Till shook aloud the lintel-beams,
And the squirrels stirred in dusty dreams,
And the startled birds went up in streams,
For the laughter of the King.

And the beasts of the earth and the birds looked down,
In a wild solemnity,
On a stranger sight than a sylph or elf,
On one man laughing at himself
Under the greenwood tree—

The giant laughter of Christian men
That roars through a thousand tales,
Where greed is an ape and pride is an ass,
And Jack’s away with his master’s lass,
And the miser is banged with all his brass,
The farmer with all his flails;

Tales that tumble and tales that trick,
Yet end not all in scorning—
Of kings and clowns in a merry plight,
And the clock gone wrong and the world gone right,
That the mummers sing upon Christmas night
And Christmas Day in the morning.

Follow the star that lives and leaps,
Follow the sword that sings,
For we go gathering heathen men,
A terrible harvest, ten by ten,
As the wrath of the last red autumn—then
When Christ reaps down the kings.

Follow a light that leaps and spins,
Follow the fire unfurled!
For riseth up against realm and rod,
A thing forgotten, a thing downtrod,
The last lost giant, even God,
Is risen against the world.

~ The Ballad of the White Horse

And Colan’s eyes with mystery
And iron laughter stirred,
And he spoke aloud, but lightly
Not labouring to be heard.

“Oh, truly we be broken hearts,
For that cause, it is said,
We light our candles to that Lord
That broke Himself for bread.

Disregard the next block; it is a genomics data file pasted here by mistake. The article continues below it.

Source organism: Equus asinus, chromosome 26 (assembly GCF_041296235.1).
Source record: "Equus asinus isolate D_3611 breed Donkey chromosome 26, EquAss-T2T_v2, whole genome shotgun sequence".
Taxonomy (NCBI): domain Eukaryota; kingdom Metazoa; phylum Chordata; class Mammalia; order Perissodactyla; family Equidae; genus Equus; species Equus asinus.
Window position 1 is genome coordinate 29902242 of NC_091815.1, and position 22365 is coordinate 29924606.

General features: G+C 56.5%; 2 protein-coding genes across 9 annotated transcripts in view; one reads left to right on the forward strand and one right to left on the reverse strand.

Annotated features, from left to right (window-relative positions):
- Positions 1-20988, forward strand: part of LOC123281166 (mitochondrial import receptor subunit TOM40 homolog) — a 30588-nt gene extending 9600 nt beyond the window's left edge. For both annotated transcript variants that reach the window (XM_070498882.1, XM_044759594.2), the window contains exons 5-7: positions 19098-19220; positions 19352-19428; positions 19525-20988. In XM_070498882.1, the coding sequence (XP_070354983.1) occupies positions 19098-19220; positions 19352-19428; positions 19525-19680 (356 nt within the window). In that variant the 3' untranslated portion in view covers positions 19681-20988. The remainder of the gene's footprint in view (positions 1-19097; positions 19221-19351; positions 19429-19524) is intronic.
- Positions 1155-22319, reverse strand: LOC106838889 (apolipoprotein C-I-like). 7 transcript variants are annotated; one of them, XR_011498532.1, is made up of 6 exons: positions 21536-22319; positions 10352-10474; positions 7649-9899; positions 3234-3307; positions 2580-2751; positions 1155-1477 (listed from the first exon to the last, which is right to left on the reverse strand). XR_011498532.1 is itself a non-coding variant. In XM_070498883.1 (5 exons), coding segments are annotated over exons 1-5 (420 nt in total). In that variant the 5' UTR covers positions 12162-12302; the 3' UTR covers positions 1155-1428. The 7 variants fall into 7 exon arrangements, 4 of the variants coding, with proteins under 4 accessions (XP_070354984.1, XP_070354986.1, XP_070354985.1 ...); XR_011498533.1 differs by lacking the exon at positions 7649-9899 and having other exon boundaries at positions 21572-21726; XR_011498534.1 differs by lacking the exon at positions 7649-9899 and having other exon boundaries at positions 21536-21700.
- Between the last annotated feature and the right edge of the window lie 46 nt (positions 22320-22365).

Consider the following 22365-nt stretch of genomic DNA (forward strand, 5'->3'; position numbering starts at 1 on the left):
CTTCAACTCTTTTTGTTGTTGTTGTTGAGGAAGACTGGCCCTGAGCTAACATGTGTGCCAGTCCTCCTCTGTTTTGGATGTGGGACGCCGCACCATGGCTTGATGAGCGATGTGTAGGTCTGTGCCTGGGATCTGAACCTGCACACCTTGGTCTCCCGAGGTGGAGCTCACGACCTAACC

~ The Ballad of the White Horse

But some see God like Guthrum,
Crowned, with a great beard curled,
But I see God like a good giant,
That, labouring, lifts the world.

~ The Ballad of the White Horse

Atlas by Artus Quellinus (1)

~Watergirl 

The Uproarious Labor

https://followingastar.files.wordpress.com/2016/11/img_4146.jpg?w=1197&h=627

 

The mass of men have been forced to be gay about the little things, but sad about the big ones. Nevertheless (I offer my last dogma defiantly) it is not native to man to be so. Man is more himself, man is more manlike, when joy is the fundamental thing in him, and grief the superficial. Melancholy should be an innocent interlude, a tender and fugitive frame of mind; praise should be the permanent pulsation of the soul. Pessimism is at best an emotional half-holiday; joy is the uproarious labour by which all things live.

~ G.K. Chesterton

Two Heads are Better than One

https://followingastar.files.wordpress.com/2016/11/img_4146.jpg?w=1197&h=627

 

“There is something pleasing to a mystic in such a land of mirrors.

For a mystic is one who holds that two worlds are better than one.

In the highest sense, indeed, all thought is reflection.

“This is the real truth, in the saying that second thoughts are best. Animals have no second thoughts; man alone is able to see his own thought double, as a drunkard sees a lamp-post; man alone is able to see his own thought upside down as one sees a house in a puddle. This duplication of mentality, as in a mirror, is (we repeat) the inmost thing of human philosophy. There is a mystical, even a monstrous truth, in the statement that two heads are better than one. But they ought both to grow on the same body.”

Excerpt From: Gilbert Keith Chesterton. “Manalive.” iBooks.

This material may be protected by copyright.

Check out this book on the iBooks Store: https://itunes.apple.com/us/book/manalive/id498683671?mt=11

A Promptitude of Peoetry

"It is merely that when a man has found something which he prefers to life, he then for the first time begins to live. A promptitude of poetry opens in his soul of which our paltry experiences do not possess the key. When once he has despised this world as mere instrument, it has become a musical instrument; it falls into certain artistic harmonies around him.” ~G.K. Chesterton: Lunacy & Letters.